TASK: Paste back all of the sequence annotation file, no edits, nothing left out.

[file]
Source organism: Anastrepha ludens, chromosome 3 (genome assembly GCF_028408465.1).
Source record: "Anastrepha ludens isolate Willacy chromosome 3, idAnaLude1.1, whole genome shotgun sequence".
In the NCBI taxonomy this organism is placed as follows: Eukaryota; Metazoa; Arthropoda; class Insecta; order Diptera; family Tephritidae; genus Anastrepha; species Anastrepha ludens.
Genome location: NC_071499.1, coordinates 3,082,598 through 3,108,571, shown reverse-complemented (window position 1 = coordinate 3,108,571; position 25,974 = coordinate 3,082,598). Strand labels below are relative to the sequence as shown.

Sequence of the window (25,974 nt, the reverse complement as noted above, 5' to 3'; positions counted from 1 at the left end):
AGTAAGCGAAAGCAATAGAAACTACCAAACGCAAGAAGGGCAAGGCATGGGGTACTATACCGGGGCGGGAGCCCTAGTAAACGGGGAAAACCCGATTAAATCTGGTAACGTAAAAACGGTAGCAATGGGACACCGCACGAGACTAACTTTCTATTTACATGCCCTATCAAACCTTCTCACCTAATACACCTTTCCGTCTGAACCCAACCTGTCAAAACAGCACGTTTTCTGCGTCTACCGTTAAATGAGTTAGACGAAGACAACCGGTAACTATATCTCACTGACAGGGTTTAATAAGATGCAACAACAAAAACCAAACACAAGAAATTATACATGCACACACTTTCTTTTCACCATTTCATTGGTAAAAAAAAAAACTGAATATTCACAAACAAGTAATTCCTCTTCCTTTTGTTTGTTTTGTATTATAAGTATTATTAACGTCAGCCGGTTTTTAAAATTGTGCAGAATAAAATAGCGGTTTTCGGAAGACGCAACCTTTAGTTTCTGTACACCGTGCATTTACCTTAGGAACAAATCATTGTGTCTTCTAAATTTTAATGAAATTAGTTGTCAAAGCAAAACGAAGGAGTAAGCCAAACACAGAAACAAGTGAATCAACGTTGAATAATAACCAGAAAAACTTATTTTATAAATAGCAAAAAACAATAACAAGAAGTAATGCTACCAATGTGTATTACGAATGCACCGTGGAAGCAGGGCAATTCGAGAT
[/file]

Source organism: Anastrepha ludens, chromosome 3 (genome assembly GCF_028408465.1).
Source record: "Anastrepha ludens isolate Willacy chromosome 3, idAnaLude1.1, whole genome shotgun sequence".
In the NCBI taxonomy this organism is placed as follows: Eukaryota; Metazoa; Arthropoda; class Insecta; order Diptera; family Tephritidae; genus Anastrepha; species Anastrepha ludens.
Genome location: NC_071499.1, coordinates 3,082,598 through 3,108,571, shown reverse-complemented (window position 1 = coordinate 3,108,571; position 25,974 = coordinate 3,082,598). Strand labels below are relative to the sequence as shown.

Sequence of the window (25,974 nt, the reverse complement as noted above, 5' to 3'; positions counted from 1 at the left end):
AGTAAGCGAAAGCAATAGAAACTACCAAACGCAAGAAGGGCAAGGCATGGGGTACTATACCGGGGCGGGAGCCCTAGTAAACGGGGAAAACCCGATTAAATCTGGTAACGTAAAAACGGTAGCAATGGGACACCGCACGAGACTAACTTTCTATTTACATGCCCTATCAAACCTTCTCACCTAATACACCTTTCCGTCTGAACCCAACCTGTCAAAACAGCACGTTTTCTGCGTCTACCGTTAAATGAGTTAGACGAAGACAACCGGTAACTATATCTCACTGACAGGGTTTAATAAGATGCAACAACAAAAACCAAACACAAGAAATTATACATGCACACACTTTCTTTTCACCATTTCATTGGTAAAAAAAAAAACTGAATATTCACAAACAAGTAATTCCTCTTCCTTTTGTTTGTTTTGTATTATAAGTATTATTAACGTCAGCCGGTTTTTAAAATTGTGCAGAATAAAATAGCGGTTTTCGGAAGACGCAACCTTTAGTTTCTGTACACCGTGCATTTACCTTAGGAACAAATCATTGTGTCTTCTAAATTTTAATGAAATTAGTTGTCAAAGCAAAACGAAGGAGTAAGCCAAACACAGAAACAAGTGAATCAACGTTGAATAATAACCAGAAAAACTTATTTTATAAATAGCAAAAAACAATAACAAGAAGTAATGCTACCAATGTGTATTACGAATGCACCGTGGAAGCAGGGCAATTCGAGAT